SPOKANE, Wash. - Because all that new Pac-12 media money opened up the world of charter flying for Arizona, the Wildcats have already solved what has often been the toughest part of the Washington road swing.
After beating Washington 57-53 on Thursday night, the Wildcats (18-2, 6-2) made the easy 10-mile trek to Boeing Field in Seattle, breezed through security and hopped a charter flight over the Cascades.
They were in their luxurious Spokane hotel rooms well before midnight, well rested for a practice at Gonzaga on Friday evening and then a 90-minute bus ride to Pullman today to take on Washington State.
But the actual basketball part of the trip may not be so easy, even though the Cougars are just 11-10 overall and 2-6 in Pac-12 play.
Defensively, the Cougars run several different schemes that can throw off a team like Arizona - which already has practically thrown itself off because of impatience in recent games against UCLA and Washington.
Offensively, WSU still has the big Aussie known as Brock Motum, a guy who demands attention at all times because he can score and create mismatches just about anywhere.
The solutions to these issues may sound simplistic but they can be far from easy. Here's what the Wildcats need to do in order to pull off their first road sweep in Washington since 2006:
Offense: Pass the ball more
Arizona struggled with ball movement for the second time in three games Thursday, coughing up 17 turnovers largely because it shot too quickly and failed to adjust to the fact that Husky 7-footer Aziz N'Diaye happened to be standing in its way much of the time.
While the Cougars don't have a dominant shot-blocker inside, they do run three different defenses that can cause trouble for opponents who don't take the time to work through it: a matchup zone defense, a straight man-to-man and one that will switch all five men on screens.
Together, the schemes demand attention and patience, unless there are fast-break opportunities before the Cougars get set defensively.
"The very thing we have to do against Washington State's defense is what we didn't do well in the first half against Washington and that is you can't rush it," UA coach Sean Miller said Friday before the Wildcats' practice. "It has to be three or five passes and (then) when you make your decision to go, the ball has moved and you've moved them around. That's your best case."
While UA did move the ball better in the second half against Washington - and consequently had just five turnovers - forward Solomon Hill said the Wildcats have been guilty of occasionally trying to do too much by themselves.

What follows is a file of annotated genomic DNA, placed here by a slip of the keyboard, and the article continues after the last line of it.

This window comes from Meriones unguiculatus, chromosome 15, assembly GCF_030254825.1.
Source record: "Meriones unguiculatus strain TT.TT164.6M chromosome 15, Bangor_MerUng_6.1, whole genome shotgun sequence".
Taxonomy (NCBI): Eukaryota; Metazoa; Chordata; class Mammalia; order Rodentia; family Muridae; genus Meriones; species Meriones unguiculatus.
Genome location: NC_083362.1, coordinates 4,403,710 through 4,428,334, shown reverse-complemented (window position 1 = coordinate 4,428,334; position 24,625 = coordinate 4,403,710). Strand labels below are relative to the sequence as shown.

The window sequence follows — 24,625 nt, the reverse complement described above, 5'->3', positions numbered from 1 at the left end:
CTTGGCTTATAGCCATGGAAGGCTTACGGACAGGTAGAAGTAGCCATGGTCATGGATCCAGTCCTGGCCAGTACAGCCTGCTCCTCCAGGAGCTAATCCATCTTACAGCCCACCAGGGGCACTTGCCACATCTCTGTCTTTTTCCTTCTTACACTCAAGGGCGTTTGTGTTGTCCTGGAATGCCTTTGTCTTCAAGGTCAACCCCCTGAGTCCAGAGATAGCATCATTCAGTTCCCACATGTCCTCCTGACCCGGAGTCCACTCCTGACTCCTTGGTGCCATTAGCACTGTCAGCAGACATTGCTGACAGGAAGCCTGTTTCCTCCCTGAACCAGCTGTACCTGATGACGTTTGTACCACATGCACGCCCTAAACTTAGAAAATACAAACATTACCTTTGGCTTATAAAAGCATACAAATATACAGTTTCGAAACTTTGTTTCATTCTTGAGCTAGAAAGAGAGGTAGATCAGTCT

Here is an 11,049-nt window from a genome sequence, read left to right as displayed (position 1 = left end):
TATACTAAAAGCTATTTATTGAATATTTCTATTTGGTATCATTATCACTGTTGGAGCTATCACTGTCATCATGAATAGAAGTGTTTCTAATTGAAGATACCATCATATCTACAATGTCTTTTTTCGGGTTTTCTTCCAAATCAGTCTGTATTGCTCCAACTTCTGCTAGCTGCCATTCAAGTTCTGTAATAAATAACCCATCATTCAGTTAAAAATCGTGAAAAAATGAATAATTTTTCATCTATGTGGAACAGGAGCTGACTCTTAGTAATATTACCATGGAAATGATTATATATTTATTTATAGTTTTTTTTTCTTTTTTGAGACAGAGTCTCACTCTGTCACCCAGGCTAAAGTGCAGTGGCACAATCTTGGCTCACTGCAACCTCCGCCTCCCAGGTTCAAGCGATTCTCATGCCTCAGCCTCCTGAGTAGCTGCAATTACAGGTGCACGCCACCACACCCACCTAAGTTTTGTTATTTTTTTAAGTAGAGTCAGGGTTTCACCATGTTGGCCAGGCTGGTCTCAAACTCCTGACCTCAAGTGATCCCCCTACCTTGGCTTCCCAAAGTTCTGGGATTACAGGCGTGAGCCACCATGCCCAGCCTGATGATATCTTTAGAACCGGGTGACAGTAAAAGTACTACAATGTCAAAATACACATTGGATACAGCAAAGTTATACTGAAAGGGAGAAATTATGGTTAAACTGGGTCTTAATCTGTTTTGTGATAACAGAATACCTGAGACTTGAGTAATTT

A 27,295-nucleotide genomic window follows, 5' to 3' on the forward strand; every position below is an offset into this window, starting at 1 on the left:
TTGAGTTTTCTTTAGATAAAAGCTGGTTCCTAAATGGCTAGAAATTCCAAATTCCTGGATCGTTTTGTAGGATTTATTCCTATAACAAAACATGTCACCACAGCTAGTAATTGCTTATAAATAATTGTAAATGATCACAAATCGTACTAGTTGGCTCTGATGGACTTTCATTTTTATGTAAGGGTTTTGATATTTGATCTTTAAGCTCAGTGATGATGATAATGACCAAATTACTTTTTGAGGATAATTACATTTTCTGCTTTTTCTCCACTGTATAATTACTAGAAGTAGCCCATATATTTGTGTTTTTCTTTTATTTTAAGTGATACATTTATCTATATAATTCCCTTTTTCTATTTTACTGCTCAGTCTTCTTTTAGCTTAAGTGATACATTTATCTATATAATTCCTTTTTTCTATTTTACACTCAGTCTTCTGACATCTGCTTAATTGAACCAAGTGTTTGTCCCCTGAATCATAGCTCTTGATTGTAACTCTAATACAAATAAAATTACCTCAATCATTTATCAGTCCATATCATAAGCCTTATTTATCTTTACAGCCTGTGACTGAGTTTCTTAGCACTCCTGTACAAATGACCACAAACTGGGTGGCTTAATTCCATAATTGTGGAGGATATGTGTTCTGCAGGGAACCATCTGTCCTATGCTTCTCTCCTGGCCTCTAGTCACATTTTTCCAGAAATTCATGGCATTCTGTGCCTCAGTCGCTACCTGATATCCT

"We have to learn how to trust each other," he said. "Playing together, in the second half, that's when we started getting easy baskets. And Nick (Johnson) made some defensive stops and our guys ran out on breaks."
But Miller said the problem isn't about being selfish, but more about communication and good decision making.
Like avoiding 7-footers in the post.
"Early in the game sometimes you underestimate a guy like Aziz and you attack the rim," Miller said. Your shots are "almost like a turnover because he's so big. The chances of something good happening aren't nearly as high as you might think."
Defense: Pay attention to Motum and the boards
Freshman forward Brandon Ashley, anointed a stopper of sorts after he helped limit ASU's Carrick Felix to 1-of-8 shooting on Jan. 19, will get another big challenge today. He may be the primary guy asked to defend Motum, the Cougars' leading scorer, who is third in Pac-12 scoring (18.5 points per game), 14th in rebounding (6.8) and is making 40 percent of his three-pointers in conference games.
But Ashley will also get some help. Miller said Hill, Grant Jerrett and possibly even Kevin Parrom will see time against Motum.
There are two problems, though. For one thing, UA can't forget about WSU's perimeter players, especially combo guard Mike Ladd, who is averaging 16.8 points in conference games.
Another problem happens when Motum plays alone in the post without center D.J. Shelton. For Arizona, that would mean Kaleb Tarczewski would match up with Motum, unless Miller swaps some personnel around.
With Motum at center "they surround him with perimeter players so it really puts you in a tough position because your bigger player has to guard him," Miller said. "If you choose not to have your biggest player guard him, then your biggest player has to guard a shooter.
"They try to play the game almost by mismatching. Where we have to get the advantage is rebounding."
On StarNet: Find more photos from the Washington game at azstarnet.com/gallery
• What: No. 8 Arizona at Washington State
• When: 8 p.m.
• TV; radio: Pac-12 Arizona; 1290-AM, 107.5-FM